What's Up With Ice Dams?
The classic image of a snow-covered roof dotted with icicles has a certain seasonal charm. But if you have any experience with a cold and snowy winter, you might know that those icicles can lead to ice dams – and ice dams can cause some not-so-fun damage to the home you love.
What are ice dams exactly? Picture the big chunks of ice that form at the edge of your roof. Even though they look beautiful, they actually prevent melting snow from draining off, and can cause lots of water to pool on your roof.
Ice dams increase the chances of ice and water seeping into your attic, soaking your insulation and causing structural damage. And over the years, the effects of ice dams can lead to blistering of the interior and exterior paint and spur the growth of mold and mildew.
So what’s the fix?
SPOTTING AN ICE DAM
Ice dams typically form near the edge of the roof when water runs off the warmed roof and then freezes again at the eaves. They can also form on gutters that don’t drain completely and around skylights, because of the less-insulated design. Water-stained ceilings, dislodged shingles, sagging gutters and peeling paint can all be indicators of ice dam damage.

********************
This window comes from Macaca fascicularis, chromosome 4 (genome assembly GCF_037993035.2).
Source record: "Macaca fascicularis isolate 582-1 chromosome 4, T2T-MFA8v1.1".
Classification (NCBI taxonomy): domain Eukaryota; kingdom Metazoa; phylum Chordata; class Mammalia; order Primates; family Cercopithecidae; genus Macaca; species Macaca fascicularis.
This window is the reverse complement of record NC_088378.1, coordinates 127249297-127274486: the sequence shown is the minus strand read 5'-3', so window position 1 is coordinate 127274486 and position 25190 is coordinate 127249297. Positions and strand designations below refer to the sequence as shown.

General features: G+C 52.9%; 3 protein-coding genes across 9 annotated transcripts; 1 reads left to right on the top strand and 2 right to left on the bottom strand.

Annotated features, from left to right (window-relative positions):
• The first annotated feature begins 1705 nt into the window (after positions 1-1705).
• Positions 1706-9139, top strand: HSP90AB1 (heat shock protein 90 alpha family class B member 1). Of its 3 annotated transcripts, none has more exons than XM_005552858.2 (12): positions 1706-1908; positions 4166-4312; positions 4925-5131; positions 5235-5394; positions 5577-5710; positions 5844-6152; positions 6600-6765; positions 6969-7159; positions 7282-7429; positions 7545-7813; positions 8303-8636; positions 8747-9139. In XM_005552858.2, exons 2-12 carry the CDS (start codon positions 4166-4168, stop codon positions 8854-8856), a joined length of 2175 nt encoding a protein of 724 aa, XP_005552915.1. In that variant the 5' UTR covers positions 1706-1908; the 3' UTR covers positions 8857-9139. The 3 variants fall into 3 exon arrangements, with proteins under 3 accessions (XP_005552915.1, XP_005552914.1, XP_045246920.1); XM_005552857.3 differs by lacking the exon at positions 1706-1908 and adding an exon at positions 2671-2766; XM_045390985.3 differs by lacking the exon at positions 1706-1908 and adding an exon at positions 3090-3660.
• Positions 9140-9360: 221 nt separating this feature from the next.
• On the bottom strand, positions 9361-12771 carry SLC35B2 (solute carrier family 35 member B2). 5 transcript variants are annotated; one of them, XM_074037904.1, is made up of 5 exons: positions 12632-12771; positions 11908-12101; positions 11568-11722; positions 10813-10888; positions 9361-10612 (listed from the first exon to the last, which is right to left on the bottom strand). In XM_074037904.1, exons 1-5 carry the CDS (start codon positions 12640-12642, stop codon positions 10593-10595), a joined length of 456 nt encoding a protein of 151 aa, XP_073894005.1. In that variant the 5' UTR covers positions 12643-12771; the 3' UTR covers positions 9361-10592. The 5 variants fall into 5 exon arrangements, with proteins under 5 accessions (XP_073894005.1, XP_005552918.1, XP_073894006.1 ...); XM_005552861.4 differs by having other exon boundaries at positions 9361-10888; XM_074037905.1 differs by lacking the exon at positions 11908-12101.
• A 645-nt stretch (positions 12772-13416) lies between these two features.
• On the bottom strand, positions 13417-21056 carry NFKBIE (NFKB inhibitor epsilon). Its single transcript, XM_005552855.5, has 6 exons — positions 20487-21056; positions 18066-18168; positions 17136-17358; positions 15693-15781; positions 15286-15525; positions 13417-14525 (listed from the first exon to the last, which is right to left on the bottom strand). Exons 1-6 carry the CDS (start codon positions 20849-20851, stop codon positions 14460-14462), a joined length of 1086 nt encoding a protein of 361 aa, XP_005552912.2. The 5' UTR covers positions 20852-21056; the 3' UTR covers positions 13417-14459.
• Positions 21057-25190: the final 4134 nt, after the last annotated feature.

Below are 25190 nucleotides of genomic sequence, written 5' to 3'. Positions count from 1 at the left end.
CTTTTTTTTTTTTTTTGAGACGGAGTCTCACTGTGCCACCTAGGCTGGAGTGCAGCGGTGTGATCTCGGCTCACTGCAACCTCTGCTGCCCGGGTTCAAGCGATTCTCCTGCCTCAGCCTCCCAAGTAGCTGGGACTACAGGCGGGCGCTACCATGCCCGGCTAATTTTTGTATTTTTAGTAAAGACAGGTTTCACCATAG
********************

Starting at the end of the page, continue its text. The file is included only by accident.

INSULATION + VENTILATION = PROTECTION.
One of the major causes of ice dams is insufficient insulation and venting in the attic. The insulation keeps warm air in your house, while the venting system keeps your attic cool. Together, this clever combination keeps snow on the roof from melting. If that snow never melts ice dams shouldn’t form.
Using a roof rake is one of the easiest ways to prevent ice dams from forming and an efficient way to remove dams already up there. You can find them at most hardware stores – and chances are you’re not the only one in your neighborhood to buy one! A roof rake lets you clear the snow from the bottom portion of the roof, so any moisture and snowmelt has a clear run-off path. By keeping water off the roof, ice dams never have the chance to form. Nice work!
So keep an eye out for those pesky little ice dams – especially now that you know the signs to watch for. You’ve got this!
Related Topics: At Home